When Kate and Ben first meet, all is not just well with the world but extravagantly well. It is the year 2000, but rebooted, ‘a year when you opened the newspaper like opening a gift’. Here the president is an Asian-American woman; carbon emissions are in decline; there is peace in the Middle East. They fall in love extravagantly too, quoting from Apollinaire as they ascend to a Manhattan roof garden. Gazing at Kate as she sleeps, Ben is ‘in her absolute and permanent thrall’.

In these utopian scenes, and throughout Sandra Newman’s new novel, there is an exquisitely calibrated strangeness. We confront both a recognisable New York, where wealthy socialites cultivate bohemian darlings, and a counterfactual fairyland, outlandishly benign but expertly tricked out. It’s plausible, just about. And it’s heartbreaking. Because here in 2019, opening the newspaper is like abseiling into the Ninth Circle. We can’t deal with this right now. We all have anxiety.

A view of Times Square from 42nd Street (photograph © Paraic O’Donnell, 2017)

Luckily, everything is about to get worse, not least for Kate and Ben. Their first hours together are heady and rapturous, yet even as they recline on their balcony, there are faint intimations. The night sky is occluded, leaving them to sigh beneath ‘obsolete stars’. It’s a beautiful aside, but for lovers probably not a great sign. Worse than star-crossed, they are starless. The heavens are deserted.

Oh, and Kate has a question. ‘Do you remember your dreams?’ she says.

Dreams, it turns out, are kind of a thing with Kate. Among her friends it’s a running joke. She has learned to be circumspect. But they’re serious, these dreams. They’re important somehow. In her dreams, she is somewhere else, somewhere unaccountably familiar. But it’s not just that. She is someone else. ‘She knew the bed, the house, the great city. But it wasn’t Kate who knew them. It was the person she was sleeping as.’ In love, her dreams intensify. Within them she awakens, or someone does. We glimpse this person, in passages of miraculously skilful exposition, recognisably, then unmistakably.

Emilia Bassano (later Lanier), was England’s first published woman poet. By some accounts the ‘dark lady’ of Shakespeare’s sonnets, she has long been the subject of scholarly tussling. Here she chews up the pages. Thwarted prodigy and reluctant courtesan, she is subtle, guileful and fiercely alive. It is 1593, a plague year, and London’s courtiers are in exile. Emilia takes refuge at Cowdray, seat of the Earl of Southhampton (himself the ‘fair youth’ of the sonnets) and a household humid with intrigue. As the mistress of the Lord Chamberlain, she is courted by players in want of patronage. Among these is ‘Sad Will’, a lugubrious striver with a handful of plays to his name. Guess who.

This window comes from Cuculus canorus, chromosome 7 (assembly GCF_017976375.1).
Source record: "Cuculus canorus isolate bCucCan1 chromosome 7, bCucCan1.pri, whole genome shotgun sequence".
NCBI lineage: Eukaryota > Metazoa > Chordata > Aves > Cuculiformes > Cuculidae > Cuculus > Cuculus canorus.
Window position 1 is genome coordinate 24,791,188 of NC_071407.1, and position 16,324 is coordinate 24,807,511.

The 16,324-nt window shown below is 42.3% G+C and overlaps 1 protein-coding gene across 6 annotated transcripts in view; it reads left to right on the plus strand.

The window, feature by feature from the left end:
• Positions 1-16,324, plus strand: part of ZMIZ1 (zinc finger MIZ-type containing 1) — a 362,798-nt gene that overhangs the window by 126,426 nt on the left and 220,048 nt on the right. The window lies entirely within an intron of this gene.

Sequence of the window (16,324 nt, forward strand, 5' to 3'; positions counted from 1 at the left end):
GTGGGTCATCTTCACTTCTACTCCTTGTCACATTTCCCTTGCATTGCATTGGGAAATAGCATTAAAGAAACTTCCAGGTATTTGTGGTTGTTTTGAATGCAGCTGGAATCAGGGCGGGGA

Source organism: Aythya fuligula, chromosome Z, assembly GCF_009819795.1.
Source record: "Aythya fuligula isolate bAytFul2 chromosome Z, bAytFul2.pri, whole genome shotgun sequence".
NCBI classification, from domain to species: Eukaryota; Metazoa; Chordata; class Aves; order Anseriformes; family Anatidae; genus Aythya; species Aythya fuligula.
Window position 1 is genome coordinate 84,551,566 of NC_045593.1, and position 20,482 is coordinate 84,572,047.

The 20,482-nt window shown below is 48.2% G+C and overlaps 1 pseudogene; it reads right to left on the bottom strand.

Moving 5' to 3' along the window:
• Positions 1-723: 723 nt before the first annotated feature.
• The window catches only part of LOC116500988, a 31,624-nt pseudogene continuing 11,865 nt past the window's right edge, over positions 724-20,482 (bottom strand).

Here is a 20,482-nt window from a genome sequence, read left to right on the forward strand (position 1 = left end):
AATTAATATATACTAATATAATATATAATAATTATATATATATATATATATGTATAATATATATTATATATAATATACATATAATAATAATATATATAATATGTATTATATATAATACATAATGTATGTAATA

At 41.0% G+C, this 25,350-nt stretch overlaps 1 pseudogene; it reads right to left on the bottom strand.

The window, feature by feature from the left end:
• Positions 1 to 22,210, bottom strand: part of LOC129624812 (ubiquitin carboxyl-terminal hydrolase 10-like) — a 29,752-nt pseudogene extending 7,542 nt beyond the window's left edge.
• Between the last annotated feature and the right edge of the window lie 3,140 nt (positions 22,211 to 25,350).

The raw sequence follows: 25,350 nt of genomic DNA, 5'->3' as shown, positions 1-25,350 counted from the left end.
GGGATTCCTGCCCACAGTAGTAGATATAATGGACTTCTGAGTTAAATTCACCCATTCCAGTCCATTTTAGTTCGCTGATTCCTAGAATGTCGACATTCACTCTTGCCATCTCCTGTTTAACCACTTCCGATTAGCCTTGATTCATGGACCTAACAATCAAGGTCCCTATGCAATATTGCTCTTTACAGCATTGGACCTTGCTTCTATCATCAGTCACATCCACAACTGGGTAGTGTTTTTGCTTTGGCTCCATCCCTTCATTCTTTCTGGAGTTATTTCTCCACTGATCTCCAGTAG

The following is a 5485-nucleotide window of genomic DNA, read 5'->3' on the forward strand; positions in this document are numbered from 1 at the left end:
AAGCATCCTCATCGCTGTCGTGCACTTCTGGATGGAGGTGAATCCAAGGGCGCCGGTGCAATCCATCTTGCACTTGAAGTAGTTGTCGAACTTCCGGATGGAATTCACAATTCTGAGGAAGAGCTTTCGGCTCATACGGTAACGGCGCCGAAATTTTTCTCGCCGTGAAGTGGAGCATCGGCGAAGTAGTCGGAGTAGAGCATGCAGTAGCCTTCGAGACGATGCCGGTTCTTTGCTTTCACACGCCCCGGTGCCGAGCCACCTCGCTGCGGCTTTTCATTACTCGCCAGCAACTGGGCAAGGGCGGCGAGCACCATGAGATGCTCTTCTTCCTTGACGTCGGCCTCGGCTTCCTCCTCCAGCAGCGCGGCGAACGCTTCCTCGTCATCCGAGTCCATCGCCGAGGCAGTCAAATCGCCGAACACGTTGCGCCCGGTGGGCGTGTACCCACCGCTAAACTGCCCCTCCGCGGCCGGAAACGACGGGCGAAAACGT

If Newman treats Tudor England like she owns the place, it’s because she evidently does.

Readers are often impatient with dream sequences, expecting six or seven pages of portentous italics that need not detain them. Emilia’s sections are no mere distractions, but form a glittering centrepiece which, as an exercise in historical fiction, could easily have stood alone. Newman has business elsewhere, but if she treats Tudor England like she owns the place, it’s because she evidently does. She is simply unerring, deeply read and possessed of a phenomenal ear for diction. She is judicious, though, and sparing with her prithees. The loveliest passages have an unmannered grace, as when Emilia joins a hunt, ‘her heart stooping as the hawk stooped and arrowed from the sky to pluck a fleeing hare’.

But Emilia’s life is not just immersively real, it is vastly consequential. At Cowdray, she and Sad Will chafe at their enforced idleness, exchanging barbs and sneaking away for trysts. He longs for London, where his stage stands empty, but Emilia is troubled by the prospect. A vision recurs. She sees a dead world, ‘a burnt Manhattan, its abandoned towers scabbed with dirt and ice’.

There is something she must do.

In a celebrated story from 1952, Ray Bradbury imagined a time traveller who crushes a butterfly in the Cretaceous period and returns to find a fascist occupying the White House. Like that could ever happen. At first Emilia’s interventions have subtle repercussions – Kate wakes to ‘anomalies, discrepancies, attacks of jamais vu’ – but then things get worse. Much worse. As the catastrophes pile up, Kate is still anxiously checking whether people have heard of Shakespeare. The thing with Kate, at this point, is that she seems to be nuts.

We get it, though. Kate is all of us. How can people be burning oil still? How can that guy be president? The calamities of our age, in this novel, are also an intricate drama of moral philosophy. Like all dramas, it has a resolution, and one of such eye-popping metaphysical grandeur that I couldn’t spoil it even if I wanted to. The Heavens consoles us with the magnificence of our capacities, but in the end it leaves us in no doubt. Sure, we are such stuff as dreams are made on, but it doesn’t look good for the great globe itself.